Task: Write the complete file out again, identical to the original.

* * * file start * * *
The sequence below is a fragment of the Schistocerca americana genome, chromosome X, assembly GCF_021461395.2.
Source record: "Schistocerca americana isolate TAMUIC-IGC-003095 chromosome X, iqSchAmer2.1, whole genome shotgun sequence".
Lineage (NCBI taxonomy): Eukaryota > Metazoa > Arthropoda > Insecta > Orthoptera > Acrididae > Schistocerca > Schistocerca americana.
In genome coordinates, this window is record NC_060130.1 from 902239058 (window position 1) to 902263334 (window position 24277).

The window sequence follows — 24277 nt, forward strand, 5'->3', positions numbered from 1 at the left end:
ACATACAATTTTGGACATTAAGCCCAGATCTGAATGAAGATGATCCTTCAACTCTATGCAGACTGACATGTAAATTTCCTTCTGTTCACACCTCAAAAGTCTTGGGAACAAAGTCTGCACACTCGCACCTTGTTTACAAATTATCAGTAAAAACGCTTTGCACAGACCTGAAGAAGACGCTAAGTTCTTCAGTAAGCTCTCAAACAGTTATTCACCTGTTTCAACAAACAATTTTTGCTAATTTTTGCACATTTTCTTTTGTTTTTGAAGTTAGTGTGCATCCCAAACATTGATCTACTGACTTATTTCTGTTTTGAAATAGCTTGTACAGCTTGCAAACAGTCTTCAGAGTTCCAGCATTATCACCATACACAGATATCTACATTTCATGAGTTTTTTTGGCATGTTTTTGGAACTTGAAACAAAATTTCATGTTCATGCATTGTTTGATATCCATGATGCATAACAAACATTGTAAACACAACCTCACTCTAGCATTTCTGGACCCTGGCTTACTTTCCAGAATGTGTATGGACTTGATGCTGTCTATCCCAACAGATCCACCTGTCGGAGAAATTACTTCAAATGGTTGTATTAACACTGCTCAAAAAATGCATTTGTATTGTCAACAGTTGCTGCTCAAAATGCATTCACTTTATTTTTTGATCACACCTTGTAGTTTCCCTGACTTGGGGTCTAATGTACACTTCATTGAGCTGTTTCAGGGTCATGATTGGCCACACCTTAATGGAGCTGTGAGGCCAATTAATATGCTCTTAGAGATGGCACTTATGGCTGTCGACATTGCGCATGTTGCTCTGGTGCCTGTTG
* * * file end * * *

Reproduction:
The sequence below is a fragment of the Schistocerca americana genome, chromosome X, assembly GCF_021461395.2.
Source record: "Schistocerca americana isolate TAMUIC-IGC-003095 chromosome X, iqSchAmer2.1, whole genome shotgun sequence".
Lineage (NCBI taxonomy): Eukaryota > Metazoa > Arthropoda > Insecta > Orthoptera > Acrididae > Schistocerca > Schistocerca americana.
In genome coordinates, this window is record NC_060130.1 from 902239058 (window position 1) to 902263334 (window position 24277).

The window sequence follows — 24277 nt, forward strand, 5'->3', positions numbered from 1 at the left end:
ACATACAATTTTGGACATTAAGCCCAGATCTGAATGAAGATGATCCTTCAACTCTATGCAGACTGACATGTAAATTTCCTTCTGTTCACACCTCAAAAGTCTTGGGAACAAAGTCTGCACACTCGCACCTTGTTTACAAATTATCAGTAAAAACGCTTTGCACAGACCTGAAGAAGACGCTAAGTTCTTCAGTAAGCTCTCAAACAGTTATTCACCTGTTTCAACAAACAATTTTTGCTAATTTTTGCACATTTTCTTTTGTTTTTGAAGTTAGTGTGCATCCCAAACATTGATCTACTGACTTATTTCTGTTTTGAAATAGCTTGTACAGCTTGCAAACAGTCTTCAGAGTTCCAGCATTATCACCATACACAGATATCTACATTTCATGAGTTTTTTTGGCATGTTTTTGGAACTTGAAACAAAATTTCATGTTCATGCATTGTTTGATATCCATGATGCATAACAAACATTGTAAACACAACCTCACTCTAGCATTTCTGGACCCTGGCTTACTTTCCAGAATGTGTATGGACTTGATGCTGTCTATCCCAACAGATCCACCTGTCGGAGAAATTACTTCAAATGGTTGTATTAACACTGCTCAAAAAATGCATTTGTATTGTCAACAGTTGCTGCTCAAAATGCATTCACTTTATTTTTTGATCACACCTTGTAGTTTCCCTGACTTGGGGTCTAATGTACACTTCATTGAGCTGTTTCAGGGTCATGATTGGCCACACCTTAATGGAGCTGTGAGGCCAATTAATATGCTCTTAGAGATGGCACTTATGGCTGTCGACATTGCGCATGTTGCTCTGGTGCCTGTTG